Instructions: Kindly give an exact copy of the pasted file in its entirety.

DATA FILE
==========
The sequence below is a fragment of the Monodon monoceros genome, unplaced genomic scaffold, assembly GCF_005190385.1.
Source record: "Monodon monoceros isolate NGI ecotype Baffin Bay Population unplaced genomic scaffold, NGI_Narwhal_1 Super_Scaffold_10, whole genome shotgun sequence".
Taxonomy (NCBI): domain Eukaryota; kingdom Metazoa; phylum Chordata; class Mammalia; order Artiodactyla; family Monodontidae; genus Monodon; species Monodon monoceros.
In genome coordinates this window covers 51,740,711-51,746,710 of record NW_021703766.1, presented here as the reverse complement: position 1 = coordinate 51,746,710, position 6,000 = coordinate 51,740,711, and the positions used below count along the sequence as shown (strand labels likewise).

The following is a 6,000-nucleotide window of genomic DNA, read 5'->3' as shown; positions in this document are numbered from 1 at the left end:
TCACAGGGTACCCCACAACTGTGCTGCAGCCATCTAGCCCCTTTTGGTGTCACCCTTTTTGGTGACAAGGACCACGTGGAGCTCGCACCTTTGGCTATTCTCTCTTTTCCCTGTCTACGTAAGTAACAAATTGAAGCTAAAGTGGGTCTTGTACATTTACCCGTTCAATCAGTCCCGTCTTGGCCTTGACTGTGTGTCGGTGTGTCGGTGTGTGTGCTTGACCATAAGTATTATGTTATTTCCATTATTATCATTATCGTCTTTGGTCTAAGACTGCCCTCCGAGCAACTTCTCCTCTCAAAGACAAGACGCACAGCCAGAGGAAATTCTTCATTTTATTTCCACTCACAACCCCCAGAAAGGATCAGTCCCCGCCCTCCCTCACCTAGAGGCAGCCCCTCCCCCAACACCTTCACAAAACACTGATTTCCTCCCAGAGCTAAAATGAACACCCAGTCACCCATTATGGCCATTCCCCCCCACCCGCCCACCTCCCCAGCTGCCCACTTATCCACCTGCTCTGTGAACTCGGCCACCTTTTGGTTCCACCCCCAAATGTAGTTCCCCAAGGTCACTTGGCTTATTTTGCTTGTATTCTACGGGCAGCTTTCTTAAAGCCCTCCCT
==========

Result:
The sequence below is a fragment of the Monodon monoceros genome, unplaced genomic scaffold, assembly GCF_005190385.1.
Source record: "Monodon monoceros isolate NGI ecotype Baffin Bay Population unplaced genomic scaffold, NGI_Narwhal_1 Super_Scaffold_10, whole genome shotgun sequence".
Taxonomy (NCBI): domain Eukaryota; kingdom Metazoa; phylum Chordata; class Mammalia; order Artiodactyla; family Monodontidae; genus Monodon; species Monodon monoceros.
In genome coordinates this window covers 51,740,711-51,746,710 of record NW_021703766.1, presented here as the reverse complement: position 1 = coordinate 51,746,710, position 6,000 = coordinate 51,740,711, and the positions used below count along the sequence as shown (strand labels likewise).

The following is a 6,000-nucleotide window of genomic DNA, read 5'->3' as shown; positions in this document are numbered from 1 at the left end:
TCACAGGGTACCCCACAACTGTGCTGCAGCCATCTAGCCCCTTTTGGTGTCACCCTTTTTGGTGACAAGGACCACGTGGAGCTCGCACCTTTGGCTATTCTCTCTTTTCCCTGTCTACGTAAGTAACAAATTGAAGCTAAAGTGGGTCTTGTACATTTACCCGTTCAATCAGTCCCGTCTTGGCCTTGACTGTGTGTCGGTGTGTCGGTGTGTGTGCTTGACCATAAGTATTATGTTATTTCCATTATTATCATTATCGTCTTTGGTCTAAGACTGCCCTCCGAGCAACTTCTCCTCTCAAAGACAAGACGCACAGCCAGAGGAAATTCTTCATTTTATTTCCACTCACAACCCCCAGAAAGGATCAGTCCCCGCCCTCCCTCACCTAGAGGCAGCCCCTCCCCCAACACCTTCACAAAACACTGATTTCCTCCCAGAGCTAAAATGAACACCCAGTCACCCATTATGGCCATTCCCCCCCACCCGCCCACCTCCCCAGCTGCCCACTTATCCACCTGCTCTGTGAACTCGGCCACCTTTTGGTTCCACCCCCAAATGTAGTTCCCCAAGGTCACTTGGCTTATTTTGCTTGTATTCTACGGGCAGCTTTCTTAAAGCCCTCCCT